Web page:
rock type: “Cu-Mn-vesuvianite”-hausmannite metasomatite. The protolith may have been a facies of a subaqueous Mn-rich exhalite, but it has been subsequently metamorphosed and presumably metasomatized.
major mineralogy: The specimen was acquired for manganvesuvianite and hausmannite. In hand sample, the “manganvesuvianite” crystals are a deep red color, but in thin section, the crystals are markedly optically zoned in shades of orange through purple (the crystals are additionally pleochroic). The “blue” component of the purple zones is due to a notable minor Cu substitution, and indeed EPMA indicates sufficient Cu in many portions of the crystals to normalize to cyprine. Zones of lower Cu content normalize to manganvesuvianite (*but see note below). The dominant mineral in the thin section is opaque hausmannite, which hosts the cyprine/manganvesuvianite in open-space filling; within the hausmannite are small streaky compositional zones that show as weakly brighter in BSE; these areas are somewhat enriched in Pb. Also within the hausmannite are inclusions of Sr-rich fluorapatite, minor braunite, and a few larger crystals of Sr-free barite. Also present is henmiterierite, which occurs both as small scattered inclusions within the “Cu-Mn-vesuvianite” and as separate aggregates of small crystals.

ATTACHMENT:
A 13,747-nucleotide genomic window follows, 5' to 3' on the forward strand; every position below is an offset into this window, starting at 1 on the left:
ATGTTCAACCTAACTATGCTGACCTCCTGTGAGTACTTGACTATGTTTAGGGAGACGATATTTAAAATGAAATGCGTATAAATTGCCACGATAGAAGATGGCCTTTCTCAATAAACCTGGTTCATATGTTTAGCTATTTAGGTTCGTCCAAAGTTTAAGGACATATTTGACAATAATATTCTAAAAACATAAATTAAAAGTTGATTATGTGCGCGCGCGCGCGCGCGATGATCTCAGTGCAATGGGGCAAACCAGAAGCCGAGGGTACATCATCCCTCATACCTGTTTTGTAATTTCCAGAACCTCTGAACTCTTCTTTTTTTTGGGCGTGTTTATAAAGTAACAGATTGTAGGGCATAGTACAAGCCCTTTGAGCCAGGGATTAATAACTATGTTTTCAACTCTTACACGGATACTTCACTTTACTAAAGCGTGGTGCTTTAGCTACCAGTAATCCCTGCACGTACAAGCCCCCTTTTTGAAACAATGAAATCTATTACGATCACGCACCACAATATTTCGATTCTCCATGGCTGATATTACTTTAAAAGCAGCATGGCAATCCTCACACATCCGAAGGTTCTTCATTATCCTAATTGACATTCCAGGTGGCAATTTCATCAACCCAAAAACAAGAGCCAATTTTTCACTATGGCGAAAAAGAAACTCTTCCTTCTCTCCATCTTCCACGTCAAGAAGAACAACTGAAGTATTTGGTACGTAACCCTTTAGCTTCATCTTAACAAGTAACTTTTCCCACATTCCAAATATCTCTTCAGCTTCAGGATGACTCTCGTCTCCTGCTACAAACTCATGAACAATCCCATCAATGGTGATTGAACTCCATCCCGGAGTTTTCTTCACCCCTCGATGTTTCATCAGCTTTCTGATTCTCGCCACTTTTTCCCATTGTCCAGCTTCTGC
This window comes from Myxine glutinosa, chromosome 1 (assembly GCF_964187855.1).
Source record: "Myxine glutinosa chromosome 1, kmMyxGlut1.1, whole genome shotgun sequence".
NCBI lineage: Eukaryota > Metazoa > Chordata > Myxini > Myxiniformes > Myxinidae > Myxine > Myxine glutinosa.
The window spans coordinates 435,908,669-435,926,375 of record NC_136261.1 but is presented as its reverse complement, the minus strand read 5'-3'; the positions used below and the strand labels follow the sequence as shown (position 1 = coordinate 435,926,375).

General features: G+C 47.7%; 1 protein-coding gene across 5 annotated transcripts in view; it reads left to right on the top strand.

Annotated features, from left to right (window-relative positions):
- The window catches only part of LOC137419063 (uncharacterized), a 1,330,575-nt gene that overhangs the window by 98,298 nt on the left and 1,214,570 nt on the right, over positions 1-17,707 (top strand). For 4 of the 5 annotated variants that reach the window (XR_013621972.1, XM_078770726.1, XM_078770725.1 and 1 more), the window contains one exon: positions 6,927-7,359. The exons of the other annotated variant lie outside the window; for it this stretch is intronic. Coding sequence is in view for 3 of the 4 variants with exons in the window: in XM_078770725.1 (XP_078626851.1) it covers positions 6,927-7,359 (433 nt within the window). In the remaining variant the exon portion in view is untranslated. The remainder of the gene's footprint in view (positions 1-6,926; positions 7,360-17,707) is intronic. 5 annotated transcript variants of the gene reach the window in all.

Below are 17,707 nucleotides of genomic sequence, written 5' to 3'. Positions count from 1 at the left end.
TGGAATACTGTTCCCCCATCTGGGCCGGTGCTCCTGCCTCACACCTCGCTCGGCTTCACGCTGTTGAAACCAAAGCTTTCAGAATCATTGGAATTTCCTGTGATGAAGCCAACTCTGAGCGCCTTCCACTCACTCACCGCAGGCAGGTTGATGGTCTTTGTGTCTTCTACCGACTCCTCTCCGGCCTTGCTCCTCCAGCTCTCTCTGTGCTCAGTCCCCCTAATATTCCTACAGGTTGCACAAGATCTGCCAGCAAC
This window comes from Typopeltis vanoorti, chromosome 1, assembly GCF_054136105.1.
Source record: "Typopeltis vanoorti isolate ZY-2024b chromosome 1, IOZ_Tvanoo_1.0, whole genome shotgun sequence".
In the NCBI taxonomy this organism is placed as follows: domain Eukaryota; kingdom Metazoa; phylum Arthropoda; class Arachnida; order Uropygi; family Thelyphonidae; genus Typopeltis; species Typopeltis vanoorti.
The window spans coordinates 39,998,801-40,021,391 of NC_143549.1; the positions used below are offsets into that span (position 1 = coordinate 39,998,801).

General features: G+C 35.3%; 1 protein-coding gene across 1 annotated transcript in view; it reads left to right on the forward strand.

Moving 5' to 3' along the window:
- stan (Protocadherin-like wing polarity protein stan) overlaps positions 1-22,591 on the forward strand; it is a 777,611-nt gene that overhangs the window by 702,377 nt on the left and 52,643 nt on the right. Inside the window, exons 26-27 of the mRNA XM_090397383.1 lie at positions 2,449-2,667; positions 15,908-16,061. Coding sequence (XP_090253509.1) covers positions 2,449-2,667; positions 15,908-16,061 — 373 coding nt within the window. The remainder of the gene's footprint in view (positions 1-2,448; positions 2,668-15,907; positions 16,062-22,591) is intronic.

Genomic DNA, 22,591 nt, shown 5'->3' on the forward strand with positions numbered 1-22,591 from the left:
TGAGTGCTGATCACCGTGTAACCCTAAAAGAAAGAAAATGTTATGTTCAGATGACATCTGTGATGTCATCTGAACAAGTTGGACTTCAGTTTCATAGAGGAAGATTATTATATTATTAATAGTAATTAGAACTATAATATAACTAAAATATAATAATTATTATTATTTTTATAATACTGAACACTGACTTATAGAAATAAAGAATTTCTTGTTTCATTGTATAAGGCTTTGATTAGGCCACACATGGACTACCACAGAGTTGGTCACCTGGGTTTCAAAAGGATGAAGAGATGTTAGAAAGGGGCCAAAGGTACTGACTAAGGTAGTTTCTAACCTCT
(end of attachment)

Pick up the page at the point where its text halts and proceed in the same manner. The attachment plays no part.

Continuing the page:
*Note: Vesuvianite normalization can be challenging because of a combination of factors not readily discoverable by EPMA alone. These complicating factors include an unknown redox state of the Fe and/or Mn present, the possibility of partial dehydrogenation of the hydroxyl, the possibility of vacancies in a number of sites, and the possibility of unanalyzed light elements (particularly B and Be) or unanalyzed elements not routinely sought in silicates (e.g. Sb, Bi). To attempt to accommodate some of these challenges, the analyses have been normalized to a variable “true” cation content between 50 and 55; any value above 50 represent a combination of both any measured or estimated B in the T1 or T2, as well as an estimate of small “over-abundances” of Si and/or Al. As B-bearing minerals are present at N’Chwaning II, the possibility of B was mathematically tested, but was discounted as significant due to the negative effect on the overall charge balance resulting from adding any B. The “true” cation content was then iteratively adjusted until [X1+X2+X3+X4] = 19, [Y1+Y2+Y3] = 13 (if necessary, this allows small excesses of Al to shunt into the normally vacant T2 site), and the Si sites = 18 (if necessary, this allows small excesses of Si to shunt into the normally vacant T2 site). This normalization scheme shunts a small amount of Mn2+ into the Ca sites, and precludes any vacancies in either the Ca sites or Si sites (for example, from the exchange [□4H+]1[Si4+]-1). The cation distributions presented below are estimated from literature expectations and are unfortunately not based on any sample-specific structural work. All Cu2+ has been assigned to the square-pyramidal Y1 site. In all but one analysis, Y1Cu2+ exceeds 0.5 apfu (indeed, up to ~0.9 apfu), and so most analysis unequivocally normalize to cyprine. More problematic is that in lieu of concrete structural data, there are multiple possibilities of which cation should be selected to fill the remainder of the Y1 site, and in at least one case this decision can have a significant effect on the species determination. Structural refinement work by Armbruster et al., 2002 on cuprian manganvesuvianite specifically from N’Chwaning II fill the Y1 site with Mn3+; unfortunately, the Cu2+ of their samples are relatively low, and they omit Cu from their refinement altogether. In contrast, a comparable effort on the cation distributions in cyprine from the nearby Wessels mine, done by Panikorovskii et al., 2017 [← subscription required], shows Mg as the cation accompanying Cu in Y1. For the present work, Mn3+ was selected as the accompanying cation, in part to maintain consistency from sample to sample, but also because in the most Cu-rich sample, there is insufficient Mg to fill the site; hence, some Mn3+ would have been necessary anyway. As alluded to earlier, an outcome of this assignment is that in the one composition showing less than 0.5 apfu Cu2+, the balance of 0.55 apfu Mn3+ results in a normalization to manganvesuvianite; had Mg been used instead, the composition would normalize to magnesiovesuvianite. As this latter species is not reported from any of the Kalahari manganese field mines, the choice of Mn3+ is further supported. Finally, where there wasn’t originally enough Mn3+ to fill the Y1 site, a final conversion of some OH to O increases Mn3+ at the expense of Mn2+.